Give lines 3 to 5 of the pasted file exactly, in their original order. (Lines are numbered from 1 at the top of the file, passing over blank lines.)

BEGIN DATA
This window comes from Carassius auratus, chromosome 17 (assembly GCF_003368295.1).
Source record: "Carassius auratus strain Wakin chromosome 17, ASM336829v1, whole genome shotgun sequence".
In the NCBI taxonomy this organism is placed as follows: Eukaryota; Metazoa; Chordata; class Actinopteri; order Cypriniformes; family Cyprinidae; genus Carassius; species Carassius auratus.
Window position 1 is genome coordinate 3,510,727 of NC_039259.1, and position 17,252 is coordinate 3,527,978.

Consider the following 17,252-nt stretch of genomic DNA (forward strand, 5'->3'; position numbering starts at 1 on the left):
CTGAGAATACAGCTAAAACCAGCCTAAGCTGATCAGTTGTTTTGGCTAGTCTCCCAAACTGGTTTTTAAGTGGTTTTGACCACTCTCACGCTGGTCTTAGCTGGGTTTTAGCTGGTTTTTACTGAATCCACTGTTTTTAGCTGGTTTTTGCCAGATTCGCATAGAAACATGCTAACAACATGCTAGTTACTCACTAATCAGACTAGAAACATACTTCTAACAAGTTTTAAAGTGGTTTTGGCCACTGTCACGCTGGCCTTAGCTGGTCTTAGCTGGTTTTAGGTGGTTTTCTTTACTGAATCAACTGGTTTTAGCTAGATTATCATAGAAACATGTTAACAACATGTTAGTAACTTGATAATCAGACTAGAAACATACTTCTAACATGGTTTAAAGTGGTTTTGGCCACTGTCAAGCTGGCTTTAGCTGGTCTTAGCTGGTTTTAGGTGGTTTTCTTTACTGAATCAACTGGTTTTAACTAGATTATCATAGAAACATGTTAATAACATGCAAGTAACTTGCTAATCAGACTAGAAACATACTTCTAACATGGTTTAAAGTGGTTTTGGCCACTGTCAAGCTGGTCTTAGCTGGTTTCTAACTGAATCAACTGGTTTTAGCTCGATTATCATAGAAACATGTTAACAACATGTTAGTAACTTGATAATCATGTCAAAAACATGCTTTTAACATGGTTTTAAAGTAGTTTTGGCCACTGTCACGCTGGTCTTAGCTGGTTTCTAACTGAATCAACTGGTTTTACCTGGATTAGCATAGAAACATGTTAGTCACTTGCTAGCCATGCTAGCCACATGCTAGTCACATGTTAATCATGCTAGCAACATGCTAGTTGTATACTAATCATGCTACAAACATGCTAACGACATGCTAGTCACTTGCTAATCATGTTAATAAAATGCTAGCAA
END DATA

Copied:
In the NCBI taxonomy this organism is placed as follows: Eukaryota; Metazoa; Chordata; class Actinopteri; order Cypriniformes; family Cyprinidae; genus Carassius; species Carassius auratus.
Window position 1 is genome coordinate 3,510,727 of NC_039259.1, and position 17,252 is coordinate 3,527,978.

Consider the following 17,252-nt stretch of genomic DNA (forward strand, 5'->3'; position numbering starts at 1 on the left):